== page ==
The context of Walker’s talk is public transportation network design. But access is just as much an issue in land use — what buildings, parks, roads, etc get built where. Whether you’re driving, riding, walking, biking, ubering, or whatever, the basic fact is that you can reach more destinations in the same amount of time when those destinations are close together. And more destinations means more opportunities — whether that’s opportunities to work, to learn, to shop, or to meet people. This was the basic lesson I took from living my own life in different parts of Boston.

This shouldn’t be a complicated or counterintuitive concept. Even with a car, traveling from one end of Austin to another is already quite a daunting trip to make more than occasionally. The more people Austin gets, the more destinations there will be — economic, cultural, or otherwise. But the more we spread out, the less access new and old residents will have to each other and to the destinations we create. We are foreclosing options by where we build.

Elsewhere on the Network: Systemic Failure shares five factoids from the IMF about the staggering scale of global fossil fuel subsidies — $5 trillion annually. And the Wash Cycle has some ideas about Capital Bikeshare can get subscribers to rebalance bikes.

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Today’s Headlines

  • $1.3 Billion Bailout Keeps Thruway From Adding More Debt or Tolls (TU, Capital, LoHud, Bloomberg)
  • De Blasio’s NYCHA Plan Includes New Development, Higher Parking Fees (WSJ, NYT)
  • Driver Leaving Gas Station Injures 3-Year-Old on Sidewalk; No Charges (Post)
  • Port Authority Police Officers Crash Into SUV and Lightpole in Gramercy (WNBC)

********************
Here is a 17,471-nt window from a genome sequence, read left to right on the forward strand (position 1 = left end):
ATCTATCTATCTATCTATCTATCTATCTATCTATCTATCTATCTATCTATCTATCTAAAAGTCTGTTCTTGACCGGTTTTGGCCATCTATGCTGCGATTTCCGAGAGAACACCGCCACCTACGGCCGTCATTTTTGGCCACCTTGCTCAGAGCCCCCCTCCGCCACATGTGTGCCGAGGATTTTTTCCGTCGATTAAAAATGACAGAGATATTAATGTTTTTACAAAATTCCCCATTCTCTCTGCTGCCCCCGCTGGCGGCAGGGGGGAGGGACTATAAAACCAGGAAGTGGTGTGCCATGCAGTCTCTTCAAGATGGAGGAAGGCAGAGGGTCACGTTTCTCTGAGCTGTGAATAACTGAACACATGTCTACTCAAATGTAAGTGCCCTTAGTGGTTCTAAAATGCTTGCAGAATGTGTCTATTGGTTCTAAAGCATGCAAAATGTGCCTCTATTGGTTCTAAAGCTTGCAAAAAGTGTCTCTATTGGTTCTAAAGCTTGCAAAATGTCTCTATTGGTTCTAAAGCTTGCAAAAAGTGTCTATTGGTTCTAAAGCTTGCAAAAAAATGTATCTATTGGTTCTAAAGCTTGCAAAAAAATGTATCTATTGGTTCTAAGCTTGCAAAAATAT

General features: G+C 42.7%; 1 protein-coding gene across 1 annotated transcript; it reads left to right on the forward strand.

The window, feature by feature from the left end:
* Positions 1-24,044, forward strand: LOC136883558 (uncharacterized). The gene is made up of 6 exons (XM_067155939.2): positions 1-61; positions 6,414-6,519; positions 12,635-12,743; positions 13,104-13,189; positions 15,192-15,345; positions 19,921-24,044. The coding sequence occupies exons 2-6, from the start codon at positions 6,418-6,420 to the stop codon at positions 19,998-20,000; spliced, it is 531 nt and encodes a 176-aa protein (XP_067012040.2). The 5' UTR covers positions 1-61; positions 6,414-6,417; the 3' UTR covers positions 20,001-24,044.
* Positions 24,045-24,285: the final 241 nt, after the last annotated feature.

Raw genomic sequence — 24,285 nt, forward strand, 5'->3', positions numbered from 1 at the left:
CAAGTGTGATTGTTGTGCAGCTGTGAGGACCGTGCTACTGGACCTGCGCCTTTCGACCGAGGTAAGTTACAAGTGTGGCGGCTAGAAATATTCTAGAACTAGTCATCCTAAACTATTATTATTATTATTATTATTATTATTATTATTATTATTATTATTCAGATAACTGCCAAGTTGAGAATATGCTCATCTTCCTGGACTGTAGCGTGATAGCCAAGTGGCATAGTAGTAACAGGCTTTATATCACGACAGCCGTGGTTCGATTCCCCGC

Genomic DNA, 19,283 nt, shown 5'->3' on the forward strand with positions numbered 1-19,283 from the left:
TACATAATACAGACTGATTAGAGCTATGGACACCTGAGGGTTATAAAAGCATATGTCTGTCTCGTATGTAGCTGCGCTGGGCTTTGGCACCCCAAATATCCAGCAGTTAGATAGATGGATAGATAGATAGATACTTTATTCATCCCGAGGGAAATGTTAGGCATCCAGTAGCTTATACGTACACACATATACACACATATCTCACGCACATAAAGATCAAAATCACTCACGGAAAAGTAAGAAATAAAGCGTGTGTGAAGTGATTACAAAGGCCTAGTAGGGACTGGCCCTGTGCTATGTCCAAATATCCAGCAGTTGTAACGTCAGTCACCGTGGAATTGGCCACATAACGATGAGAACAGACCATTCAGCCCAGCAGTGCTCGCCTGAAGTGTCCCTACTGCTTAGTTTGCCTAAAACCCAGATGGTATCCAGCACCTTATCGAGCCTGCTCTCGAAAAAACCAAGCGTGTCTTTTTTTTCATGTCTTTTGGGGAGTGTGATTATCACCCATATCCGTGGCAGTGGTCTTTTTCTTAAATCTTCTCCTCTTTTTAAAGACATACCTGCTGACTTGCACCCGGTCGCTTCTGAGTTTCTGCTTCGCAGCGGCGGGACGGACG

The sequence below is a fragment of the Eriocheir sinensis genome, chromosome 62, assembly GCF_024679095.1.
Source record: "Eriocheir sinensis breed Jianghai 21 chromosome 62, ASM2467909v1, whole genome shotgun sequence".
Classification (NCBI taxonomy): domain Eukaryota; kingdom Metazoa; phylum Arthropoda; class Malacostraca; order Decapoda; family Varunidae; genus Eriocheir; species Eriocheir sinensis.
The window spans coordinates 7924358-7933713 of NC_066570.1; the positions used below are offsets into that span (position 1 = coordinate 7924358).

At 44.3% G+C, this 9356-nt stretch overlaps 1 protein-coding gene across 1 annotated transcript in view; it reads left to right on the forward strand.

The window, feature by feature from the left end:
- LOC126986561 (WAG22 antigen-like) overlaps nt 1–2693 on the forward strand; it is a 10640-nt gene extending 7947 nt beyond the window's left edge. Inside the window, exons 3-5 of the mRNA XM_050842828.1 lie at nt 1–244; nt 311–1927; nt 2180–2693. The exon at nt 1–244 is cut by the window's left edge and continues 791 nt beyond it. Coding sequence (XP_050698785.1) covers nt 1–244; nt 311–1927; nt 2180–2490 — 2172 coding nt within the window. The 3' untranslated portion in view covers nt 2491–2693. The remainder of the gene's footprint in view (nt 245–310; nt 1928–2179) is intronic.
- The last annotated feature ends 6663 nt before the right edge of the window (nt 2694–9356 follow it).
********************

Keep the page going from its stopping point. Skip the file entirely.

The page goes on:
• De Blasio Administration Wants City Council to Rewrite Law Banning Motorized Pedicabs (Post)
  • MTA Shortens Station Announcements, Adds Staff to Crowded Platforms (WNYC, DNA)
  • Nicole Garcia Named DOT’s New Queens Borough Commissioner (TL)
  • Far West Side Residential Development Pushes Car Dealerships From 11th Avenue (Observer)
  • 10-Story Apartment Building to Replace Gas Station on Fulton Street in Bed-Stuy (YIMBY)
  • MTA Uses 8-Bit Aesthetic to Explain Train Delays (Gothamist, Curbed, Brokelyn)

More headlines at Streetsblog USA

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Cabbie Faces Right of Way Charges for Critically Injuring Midtown Pedestrian

Image: NY1

Image: NY1

Taxi driver Babul Miah, 29, faces charges under the city’s Right of Way Law after critically injuring a 20-year-old woman who was in the crosswalk at Eighth Avenue and West 57th Street on Saturday at approximately 5:30 p.m.

The woman, who was not identified by police, was crossing 57th Street from south to north on the east side of Eighth Avenue when Miah, driving north on Eighth Avenue, struck her while turning right onto 57th Street, according to NYPD. He then crashed into a payphone on the sidewalk. The woman was taken to Weill Cornell Medical Center in critical condition and is “likely to die,” police officials told the Daily News.

“It was hectic. It was just hectic. Everybody was mad because it was so much people,” a witness told NY1. “Her boyfriend, the people who was watching it, was like, ‘Could you stop, stop, stop.'”

Miah was charged with failure to exercise due care and failure to yield to a pedestrian, misdemeanor charges under the city’s Right of Way Law. His hack license was “immediately suspended” under Cooper’s Law, the Taxi and Limousine Commission told Streetsblog.

Miah is new to taxi driving. He was issued a hack license in April and was still in a probationary period, allowing the TLC to take “more aggressive actions,” including automatic revocation of a license [PDF]. TLC has not yet taken any action other than suspending Miah’s license.